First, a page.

The Portuguese State is working with oil companies GALP and ENI to overturn the court embargo on oil drilling off the coast of Aljezur.
Despite overwhelming public opposition to the plan, the government is standing firmly with ‘the other side’, having lodged an appeal against the embargo issued by Loulé’s administrative court on August 13.
Putting pressure on the situation is a reported “threat” by ENI to claim €4 million in damages from the State if drilling does not go ahead within the planned time-frame. As far as media sources are aware, that means by the middle of September.
Says SIC television news: “for now ENI is not demanding an indemnity but has made it clear that it is only waiting for the definitive decision of the court to do so”.
The nitty-gritty of ENI’s purported threat centres on its contention that the DGRM (Direção Geral dos Recursos Naturais e Serviços Marítimos) may not have ‘fully complied with the law regarding the public consultation process’.
Activists see all this as a new ruse to allow the government to throw out the old (TUPEM) drilling licence and instantly issue a new one.
In doing so, the court case which resulted in the embargo would become irrelevant, and drilling once again would get the green-light.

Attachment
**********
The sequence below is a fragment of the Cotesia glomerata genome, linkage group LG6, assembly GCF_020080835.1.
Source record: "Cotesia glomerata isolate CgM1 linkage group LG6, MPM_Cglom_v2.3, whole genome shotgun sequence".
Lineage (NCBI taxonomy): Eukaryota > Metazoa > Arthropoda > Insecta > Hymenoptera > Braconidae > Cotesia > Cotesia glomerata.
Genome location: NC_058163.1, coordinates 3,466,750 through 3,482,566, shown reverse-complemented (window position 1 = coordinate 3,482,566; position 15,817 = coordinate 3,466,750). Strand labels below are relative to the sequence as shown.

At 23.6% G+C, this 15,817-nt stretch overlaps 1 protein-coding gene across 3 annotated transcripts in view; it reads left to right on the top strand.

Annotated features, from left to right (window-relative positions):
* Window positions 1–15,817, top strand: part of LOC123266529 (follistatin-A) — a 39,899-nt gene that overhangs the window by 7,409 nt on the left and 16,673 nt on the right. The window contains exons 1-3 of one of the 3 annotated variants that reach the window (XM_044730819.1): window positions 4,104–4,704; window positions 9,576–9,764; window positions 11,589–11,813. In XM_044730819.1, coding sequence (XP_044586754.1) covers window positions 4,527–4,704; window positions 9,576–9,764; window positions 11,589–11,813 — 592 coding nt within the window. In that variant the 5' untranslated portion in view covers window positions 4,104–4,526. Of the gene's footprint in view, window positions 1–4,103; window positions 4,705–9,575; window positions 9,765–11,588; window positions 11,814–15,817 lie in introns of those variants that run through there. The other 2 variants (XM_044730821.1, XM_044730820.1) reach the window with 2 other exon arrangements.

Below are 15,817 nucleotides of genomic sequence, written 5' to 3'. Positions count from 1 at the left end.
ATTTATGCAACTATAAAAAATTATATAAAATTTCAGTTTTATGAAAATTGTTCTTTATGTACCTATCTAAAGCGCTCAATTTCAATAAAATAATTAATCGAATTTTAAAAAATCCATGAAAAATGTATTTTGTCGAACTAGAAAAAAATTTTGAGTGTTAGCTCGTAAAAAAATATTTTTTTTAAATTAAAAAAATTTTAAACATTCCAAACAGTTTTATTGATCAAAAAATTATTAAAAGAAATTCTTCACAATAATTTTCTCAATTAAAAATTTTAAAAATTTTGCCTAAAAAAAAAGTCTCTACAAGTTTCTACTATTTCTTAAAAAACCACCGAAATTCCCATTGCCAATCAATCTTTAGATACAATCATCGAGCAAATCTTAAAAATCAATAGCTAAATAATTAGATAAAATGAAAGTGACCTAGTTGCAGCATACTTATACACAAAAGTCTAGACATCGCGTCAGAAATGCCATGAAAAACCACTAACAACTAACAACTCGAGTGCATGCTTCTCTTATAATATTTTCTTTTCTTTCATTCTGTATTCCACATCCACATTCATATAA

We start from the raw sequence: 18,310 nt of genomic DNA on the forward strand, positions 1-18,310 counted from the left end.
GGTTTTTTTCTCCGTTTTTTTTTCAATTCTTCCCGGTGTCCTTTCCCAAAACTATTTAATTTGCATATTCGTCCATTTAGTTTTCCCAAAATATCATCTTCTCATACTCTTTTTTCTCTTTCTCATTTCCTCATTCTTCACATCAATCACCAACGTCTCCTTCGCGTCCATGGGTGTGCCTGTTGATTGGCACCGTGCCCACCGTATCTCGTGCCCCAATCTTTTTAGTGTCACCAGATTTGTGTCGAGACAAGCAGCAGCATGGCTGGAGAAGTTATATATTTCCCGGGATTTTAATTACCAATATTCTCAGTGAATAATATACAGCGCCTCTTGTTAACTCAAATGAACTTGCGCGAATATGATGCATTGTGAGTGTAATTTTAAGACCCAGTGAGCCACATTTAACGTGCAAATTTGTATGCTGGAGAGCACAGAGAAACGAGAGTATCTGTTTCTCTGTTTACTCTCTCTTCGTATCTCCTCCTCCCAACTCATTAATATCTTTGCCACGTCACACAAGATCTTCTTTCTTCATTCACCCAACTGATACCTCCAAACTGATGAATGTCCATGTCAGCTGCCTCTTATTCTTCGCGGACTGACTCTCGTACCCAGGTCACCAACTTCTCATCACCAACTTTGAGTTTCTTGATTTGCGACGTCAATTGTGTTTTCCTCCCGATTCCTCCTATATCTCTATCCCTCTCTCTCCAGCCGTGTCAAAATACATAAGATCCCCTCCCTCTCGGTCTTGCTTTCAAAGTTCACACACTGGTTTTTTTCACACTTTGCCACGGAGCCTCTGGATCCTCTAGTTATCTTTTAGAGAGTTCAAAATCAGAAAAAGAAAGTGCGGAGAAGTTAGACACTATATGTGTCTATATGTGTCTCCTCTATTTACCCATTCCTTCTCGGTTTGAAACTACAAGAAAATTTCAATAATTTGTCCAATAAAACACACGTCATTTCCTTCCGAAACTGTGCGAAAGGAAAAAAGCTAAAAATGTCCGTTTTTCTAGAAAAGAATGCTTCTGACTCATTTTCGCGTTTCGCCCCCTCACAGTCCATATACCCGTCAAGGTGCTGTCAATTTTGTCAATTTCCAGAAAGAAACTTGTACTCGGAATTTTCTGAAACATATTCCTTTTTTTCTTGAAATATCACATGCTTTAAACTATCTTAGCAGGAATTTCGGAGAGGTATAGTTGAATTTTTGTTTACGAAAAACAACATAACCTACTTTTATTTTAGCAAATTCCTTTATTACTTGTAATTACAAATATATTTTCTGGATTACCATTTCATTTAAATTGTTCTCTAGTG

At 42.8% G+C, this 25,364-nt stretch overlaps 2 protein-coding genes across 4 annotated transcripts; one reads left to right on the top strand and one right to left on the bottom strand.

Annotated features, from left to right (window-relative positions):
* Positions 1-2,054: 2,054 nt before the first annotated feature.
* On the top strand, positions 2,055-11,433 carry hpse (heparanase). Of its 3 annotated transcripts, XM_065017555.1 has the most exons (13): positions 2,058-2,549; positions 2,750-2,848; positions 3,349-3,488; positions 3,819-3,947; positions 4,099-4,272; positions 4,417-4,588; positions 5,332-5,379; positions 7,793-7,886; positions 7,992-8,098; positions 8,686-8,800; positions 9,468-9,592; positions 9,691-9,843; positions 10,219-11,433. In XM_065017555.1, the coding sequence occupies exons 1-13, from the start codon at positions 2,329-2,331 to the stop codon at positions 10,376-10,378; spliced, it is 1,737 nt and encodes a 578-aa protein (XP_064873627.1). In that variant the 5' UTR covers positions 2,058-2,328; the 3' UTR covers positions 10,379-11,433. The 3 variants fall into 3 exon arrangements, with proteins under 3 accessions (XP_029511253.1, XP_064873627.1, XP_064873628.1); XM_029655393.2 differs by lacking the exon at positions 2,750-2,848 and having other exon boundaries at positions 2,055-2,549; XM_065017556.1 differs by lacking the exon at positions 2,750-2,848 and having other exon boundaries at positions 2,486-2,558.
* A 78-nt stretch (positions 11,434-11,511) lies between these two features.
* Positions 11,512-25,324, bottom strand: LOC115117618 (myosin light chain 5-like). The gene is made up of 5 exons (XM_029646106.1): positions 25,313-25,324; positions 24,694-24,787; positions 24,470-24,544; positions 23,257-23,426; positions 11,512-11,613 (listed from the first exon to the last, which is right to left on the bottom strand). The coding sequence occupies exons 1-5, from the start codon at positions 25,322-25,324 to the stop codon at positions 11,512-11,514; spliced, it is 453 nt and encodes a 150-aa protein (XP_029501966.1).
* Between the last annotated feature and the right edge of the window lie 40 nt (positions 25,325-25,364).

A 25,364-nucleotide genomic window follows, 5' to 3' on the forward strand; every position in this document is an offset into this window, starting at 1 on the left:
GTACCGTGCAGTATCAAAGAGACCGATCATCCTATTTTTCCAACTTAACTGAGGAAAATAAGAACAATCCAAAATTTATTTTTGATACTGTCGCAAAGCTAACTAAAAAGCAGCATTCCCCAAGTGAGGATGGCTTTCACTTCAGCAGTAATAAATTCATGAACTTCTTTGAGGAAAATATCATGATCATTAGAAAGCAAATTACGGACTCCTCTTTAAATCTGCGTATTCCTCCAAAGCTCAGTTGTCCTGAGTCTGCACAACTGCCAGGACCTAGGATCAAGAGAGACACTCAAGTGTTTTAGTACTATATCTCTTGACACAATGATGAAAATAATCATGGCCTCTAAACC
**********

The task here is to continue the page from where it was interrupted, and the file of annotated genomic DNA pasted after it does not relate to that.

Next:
But what has happened behind the scenes is that citizens group ASMAA has also filed for an embargo, on the tail of its class action taken out in the name of 42,000 people (click here).
Thus it may hold up the intrigue, or the power behind the intrigue will win.
There is nothing transparent in any of the recent developments.
Battling anti-oil group MALP – led by dedicated João Martins – warns that leaving the fight “dependent on decisions of the courts” has been “a crass error”, largely because the courts seem to change their opinions with increasing frequency.
The bottom line, however, remains the same, says Martins: “the Socialist government of António Costa battles in court in alliance with the oil companies against the wishes of citizens and the public interest”.